However, Pinkham made clear that a private cloud is not a false cloud. Just like a public cloud, a private cloud is an IT resource that is shared by multiple users; in a private cloud, that group of users is the various departments within one company plugging into the cloud. He said that businesses contemplating a private cloud should separate management of the IT assets--such as servers, storage and networking--from management of applications that run in that cloud.
"If you’re doing IT within your own data center, [your] job it is to turn that infrastructure into a service, and they should be relieved of all application responsibility. Other people within the organization should be in charge of managing applications," said Pinkham.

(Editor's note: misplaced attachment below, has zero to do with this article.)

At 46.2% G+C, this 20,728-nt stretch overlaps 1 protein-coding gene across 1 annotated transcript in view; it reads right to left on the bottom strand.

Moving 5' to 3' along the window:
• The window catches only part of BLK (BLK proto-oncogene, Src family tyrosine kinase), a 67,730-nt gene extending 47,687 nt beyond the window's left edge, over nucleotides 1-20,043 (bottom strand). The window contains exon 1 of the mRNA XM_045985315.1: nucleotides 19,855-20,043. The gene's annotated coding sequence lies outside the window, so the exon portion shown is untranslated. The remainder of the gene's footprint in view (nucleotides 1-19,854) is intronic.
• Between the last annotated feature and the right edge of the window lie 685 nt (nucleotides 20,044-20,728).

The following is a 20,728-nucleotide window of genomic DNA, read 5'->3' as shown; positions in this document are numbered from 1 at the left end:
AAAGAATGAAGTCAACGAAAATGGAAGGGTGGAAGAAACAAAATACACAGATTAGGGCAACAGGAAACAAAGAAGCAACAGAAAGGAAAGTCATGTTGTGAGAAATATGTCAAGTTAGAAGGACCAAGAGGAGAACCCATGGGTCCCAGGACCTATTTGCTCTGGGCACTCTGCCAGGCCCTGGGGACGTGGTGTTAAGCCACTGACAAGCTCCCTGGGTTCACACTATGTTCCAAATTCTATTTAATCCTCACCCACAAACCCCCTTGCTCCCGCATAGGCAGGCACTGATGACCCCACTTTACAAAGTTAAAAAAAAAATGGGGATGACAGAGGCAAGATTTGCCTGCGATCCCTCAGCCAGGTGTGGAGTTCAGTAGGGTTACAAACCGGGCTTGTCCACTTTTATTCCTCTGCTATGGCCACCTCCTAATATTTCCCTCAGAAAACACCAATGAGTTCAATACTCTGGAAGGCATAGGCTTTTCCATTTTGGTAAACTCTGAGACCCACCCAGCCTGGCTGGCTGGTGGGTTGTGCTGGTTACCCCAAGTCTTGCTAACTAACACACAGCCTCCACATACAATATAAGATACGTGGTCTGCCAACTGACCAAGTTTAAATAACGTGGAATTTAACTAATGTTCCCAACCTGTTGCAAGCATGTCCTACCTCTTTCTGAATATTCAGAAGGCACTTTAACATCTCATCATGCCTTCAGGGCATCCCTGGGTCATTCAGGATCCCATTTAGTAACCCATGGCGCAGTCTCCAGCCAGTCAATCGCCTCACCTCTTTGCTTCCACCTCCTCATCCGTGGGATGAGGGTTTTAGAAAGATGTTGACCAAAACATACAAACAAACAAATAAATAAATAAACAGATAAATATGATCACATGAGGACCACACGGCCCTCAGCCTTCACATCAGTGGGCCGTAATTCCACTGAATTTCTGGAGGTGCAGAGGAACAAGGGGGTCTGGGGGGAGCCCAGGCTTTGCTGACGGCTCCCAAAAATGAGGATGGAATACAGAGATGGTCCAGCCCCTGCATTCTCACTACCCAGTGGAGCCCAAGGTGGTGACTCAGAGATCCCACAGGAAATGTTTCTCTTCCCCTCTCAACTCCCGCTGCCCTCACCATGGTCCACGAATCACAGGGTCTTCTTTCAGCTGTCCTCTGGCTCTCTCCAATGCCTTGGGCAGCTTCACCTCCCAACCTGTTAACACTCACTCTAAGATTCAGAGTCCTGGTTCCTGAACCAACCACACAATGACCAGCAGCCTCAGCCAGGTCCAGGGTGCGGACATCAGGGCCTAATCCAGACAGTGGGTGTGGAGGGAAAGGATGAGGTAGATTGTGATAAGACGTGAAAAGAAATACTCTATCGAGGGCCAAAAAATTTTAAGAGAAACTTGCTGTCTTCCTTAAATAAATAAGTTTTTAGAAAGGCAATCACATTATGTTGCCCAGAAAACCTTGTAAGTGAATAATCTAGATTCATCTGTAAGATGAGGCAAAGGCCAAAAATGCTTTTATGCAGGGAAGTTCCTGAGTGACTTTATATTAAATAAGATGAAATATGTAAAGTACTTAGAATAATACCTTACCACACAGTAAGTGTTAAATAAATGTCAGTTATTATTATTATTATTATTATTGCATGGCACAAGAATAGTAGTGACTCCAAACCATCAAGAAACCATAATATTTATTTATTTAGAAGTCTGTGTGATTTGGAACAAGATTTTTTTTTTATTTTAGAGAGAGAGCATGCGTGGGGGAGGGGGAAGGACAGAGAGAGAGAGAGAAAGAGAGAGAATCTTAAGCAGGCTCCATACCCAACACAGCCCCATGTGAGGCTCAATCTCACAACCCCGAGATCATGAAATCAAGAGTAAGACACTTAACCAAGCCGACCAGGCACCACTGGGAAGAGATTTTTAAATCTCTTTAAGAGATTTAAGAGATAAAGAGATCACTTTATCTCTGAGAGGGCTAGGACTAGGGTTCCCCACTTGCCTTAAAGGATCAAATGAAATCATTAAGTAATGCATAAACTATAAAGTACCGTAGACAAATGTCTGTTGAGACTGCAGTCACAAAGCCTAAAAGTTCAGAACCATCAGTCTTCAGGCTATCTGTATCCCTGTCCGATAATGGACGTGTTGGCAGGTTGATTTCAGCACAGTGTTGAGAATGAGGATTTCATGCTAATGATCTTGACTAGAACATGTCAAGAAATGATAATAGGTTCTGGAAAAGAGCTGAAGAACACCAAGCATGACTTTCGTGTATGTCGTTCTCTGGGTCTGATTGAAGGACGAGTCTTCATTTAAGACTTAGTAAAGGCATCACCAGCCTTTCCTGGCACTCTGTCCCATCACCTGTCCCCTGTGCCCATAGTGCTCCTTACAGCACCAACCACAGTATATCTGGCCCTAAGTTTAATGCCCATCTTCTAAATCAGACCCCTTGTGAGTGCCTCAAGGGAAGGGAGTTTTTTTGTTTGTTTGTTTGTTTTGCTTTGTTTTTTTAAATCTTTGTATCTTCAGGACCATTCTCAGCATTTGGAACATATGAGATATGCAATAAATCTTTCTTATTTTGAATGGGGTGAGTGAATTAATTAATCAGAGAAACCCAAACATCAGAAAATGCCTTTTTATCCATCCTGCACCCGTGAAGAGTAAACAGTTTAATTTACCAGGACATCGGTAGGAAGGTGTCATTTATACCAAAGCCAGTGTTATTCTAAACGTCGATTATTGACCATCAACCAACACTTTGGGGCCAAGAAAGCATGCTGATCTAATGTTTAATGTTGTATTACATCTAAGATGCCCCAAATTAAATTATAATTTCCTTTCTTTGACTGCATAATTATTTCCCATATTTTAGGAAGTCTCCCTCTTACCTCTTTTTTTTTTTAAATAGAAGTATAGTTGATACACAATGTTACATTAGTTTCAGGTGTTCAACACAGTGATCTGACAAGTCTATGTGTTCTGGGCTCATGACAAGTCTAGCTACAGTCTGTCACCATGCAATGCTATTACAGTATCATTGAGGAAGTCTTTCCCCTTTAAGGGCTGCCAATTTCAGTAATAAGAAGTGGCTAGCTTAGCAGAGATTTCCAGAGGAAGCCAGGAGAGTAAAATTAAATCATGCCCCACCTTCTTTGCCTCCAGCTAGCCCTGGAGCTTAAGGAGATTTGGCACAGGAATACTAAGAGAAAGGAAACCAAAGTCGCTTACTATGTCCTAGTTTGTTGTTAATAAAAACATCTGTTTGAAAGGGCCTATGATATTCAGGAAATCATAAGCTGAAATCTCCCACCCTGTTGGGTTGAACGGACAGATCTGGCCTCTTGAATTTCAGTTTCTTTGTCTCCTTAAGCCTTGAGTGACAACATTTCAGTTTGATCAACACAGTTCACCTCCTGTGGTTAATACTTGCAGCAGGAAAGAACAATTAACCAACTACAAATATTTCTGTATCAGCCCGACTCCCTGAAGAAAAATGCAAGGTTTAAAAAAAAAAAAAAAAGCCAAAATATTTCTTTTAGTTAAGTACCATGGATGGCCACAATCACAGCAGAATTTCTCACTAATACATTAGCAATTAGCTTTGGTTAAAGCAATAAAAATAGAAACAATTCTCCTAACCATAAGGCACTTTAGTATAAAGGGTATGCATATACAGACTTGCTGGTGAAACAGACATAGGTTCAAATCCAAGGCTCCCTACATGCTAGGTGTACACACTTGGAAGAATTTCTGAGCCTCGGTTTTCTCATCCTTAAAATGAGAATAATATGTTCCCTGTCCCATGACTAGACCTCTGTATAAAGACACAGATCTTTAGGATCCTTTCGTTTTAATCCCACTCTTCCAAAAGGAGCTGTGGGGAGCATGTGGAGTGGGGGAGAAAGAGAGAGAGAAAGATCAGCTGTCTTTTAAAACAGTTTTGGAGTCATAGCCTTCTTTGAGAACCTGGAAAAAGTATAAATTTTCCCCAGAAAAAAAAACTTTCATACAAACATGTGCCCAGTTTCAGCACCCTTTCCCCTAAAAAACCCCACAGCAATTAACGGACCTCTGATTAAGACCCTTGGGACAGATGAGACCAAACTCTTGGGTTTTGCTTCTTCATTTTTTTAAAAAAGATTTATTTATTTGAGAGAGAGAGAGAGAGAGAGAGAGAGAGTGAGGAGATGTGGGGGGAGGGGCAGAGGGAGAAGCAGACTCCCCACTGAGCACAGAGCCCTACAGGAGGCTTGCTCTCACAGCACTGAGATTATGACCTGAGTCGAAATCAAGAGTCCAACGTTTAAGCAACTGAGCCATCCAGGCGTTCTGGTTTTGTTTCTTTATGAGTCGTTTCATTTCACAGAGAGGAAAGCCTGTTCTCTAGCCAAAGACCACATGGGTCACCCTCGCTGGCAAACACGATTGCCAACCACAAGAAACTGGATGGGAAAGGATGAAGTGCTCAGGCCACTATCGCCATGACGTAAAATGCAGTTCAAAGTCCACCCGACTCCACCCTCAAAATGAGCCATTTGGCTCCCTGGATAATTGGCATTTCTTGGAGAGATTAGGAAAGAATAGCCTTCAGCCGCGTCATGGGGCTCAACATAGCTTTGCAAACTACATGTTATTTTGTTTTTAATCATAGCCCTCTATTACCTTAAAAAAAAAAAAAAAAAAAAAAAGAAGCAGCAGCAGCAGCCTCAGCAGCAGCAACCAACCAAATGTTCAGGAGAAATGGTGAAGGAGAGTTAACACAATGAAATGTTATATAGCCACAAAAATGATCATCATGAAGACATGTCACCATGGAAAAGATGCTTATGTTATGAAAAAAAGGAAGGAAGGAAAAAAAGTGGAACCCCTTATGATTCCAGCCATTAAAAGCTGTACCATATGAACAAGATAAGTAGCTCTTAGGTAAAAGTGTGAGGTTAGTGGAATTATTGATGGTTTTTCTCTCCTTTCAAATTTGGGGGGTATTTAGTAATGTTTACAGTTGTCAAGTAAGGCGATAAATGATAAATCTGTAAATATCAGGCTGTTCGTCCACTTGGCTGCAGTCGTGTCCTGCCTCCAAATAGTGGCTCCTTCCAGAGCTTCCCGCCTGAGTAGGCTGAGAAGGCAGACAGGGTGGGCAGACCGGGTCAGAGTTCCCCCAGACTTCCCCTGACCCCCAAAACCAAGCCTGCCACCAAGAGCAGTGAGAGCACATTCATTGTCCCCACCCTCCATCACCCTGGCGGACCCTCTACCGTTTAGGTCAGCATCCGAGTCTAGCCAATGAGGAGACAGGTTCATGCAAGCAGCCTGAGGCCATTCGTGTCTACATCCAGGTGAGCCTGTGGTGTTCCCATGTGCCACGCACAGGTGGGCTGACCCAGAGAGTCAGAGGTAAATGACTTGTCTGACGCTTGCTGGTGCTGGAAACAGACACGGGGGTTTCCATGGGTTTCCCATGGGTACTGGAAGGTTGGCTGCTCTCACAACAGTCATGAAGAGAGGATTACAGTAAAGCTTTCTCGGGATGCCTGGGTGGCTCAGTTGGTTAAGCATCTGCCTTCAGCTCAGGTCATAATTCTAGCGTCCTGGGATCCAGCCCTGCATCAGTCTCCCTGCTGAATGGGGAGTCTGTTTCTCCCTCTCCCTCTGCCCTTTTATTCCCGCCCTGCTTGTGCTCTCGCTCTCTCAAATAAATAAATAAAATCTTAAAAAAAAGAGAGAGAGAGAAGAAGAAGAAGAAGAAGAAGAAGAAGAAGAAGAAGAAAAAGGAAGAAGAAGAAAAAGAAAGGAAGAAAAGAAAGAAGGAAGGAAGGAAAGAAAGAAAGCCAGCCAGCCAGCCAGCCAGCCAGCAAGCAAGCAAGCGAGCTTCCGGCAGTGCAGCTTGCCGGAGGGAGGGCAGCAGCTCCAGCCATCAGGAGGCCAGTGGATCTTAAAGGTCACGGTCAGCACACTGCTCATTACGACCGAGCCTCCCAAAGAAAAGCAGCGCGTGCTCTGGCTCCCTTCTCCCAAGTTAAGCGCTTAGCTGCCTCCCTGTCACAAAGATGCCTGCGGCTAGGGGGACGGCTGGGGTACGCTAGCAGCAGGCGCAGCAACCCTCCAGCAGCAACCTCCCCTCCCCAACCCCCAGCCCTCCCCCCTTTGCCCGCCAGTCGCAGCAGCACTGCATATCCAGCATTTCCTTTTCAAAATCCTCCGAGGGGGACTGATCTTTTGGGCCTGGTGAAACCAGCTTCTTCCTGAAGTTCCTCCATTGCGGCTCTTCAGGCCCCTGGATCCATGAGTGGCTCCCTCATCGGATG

Yet another scenario is for companies to use a public cloud service for some commodity business tasks, such as customer relationship management, but a private cloud for more "sophisticated" purposes, said John Engates, CTO at Rackspace, a cloud hosting provider. He cited examples of financial services firms or other Fortune 100 companies using a private cloud for research and development projects.
Engates substituted the Starbucks analogy with an automotive analogy. "The public cloud is like a four-door sedan, but as you move out of the four-door sedan, you might need an SUV or a tractor trailer," he said.
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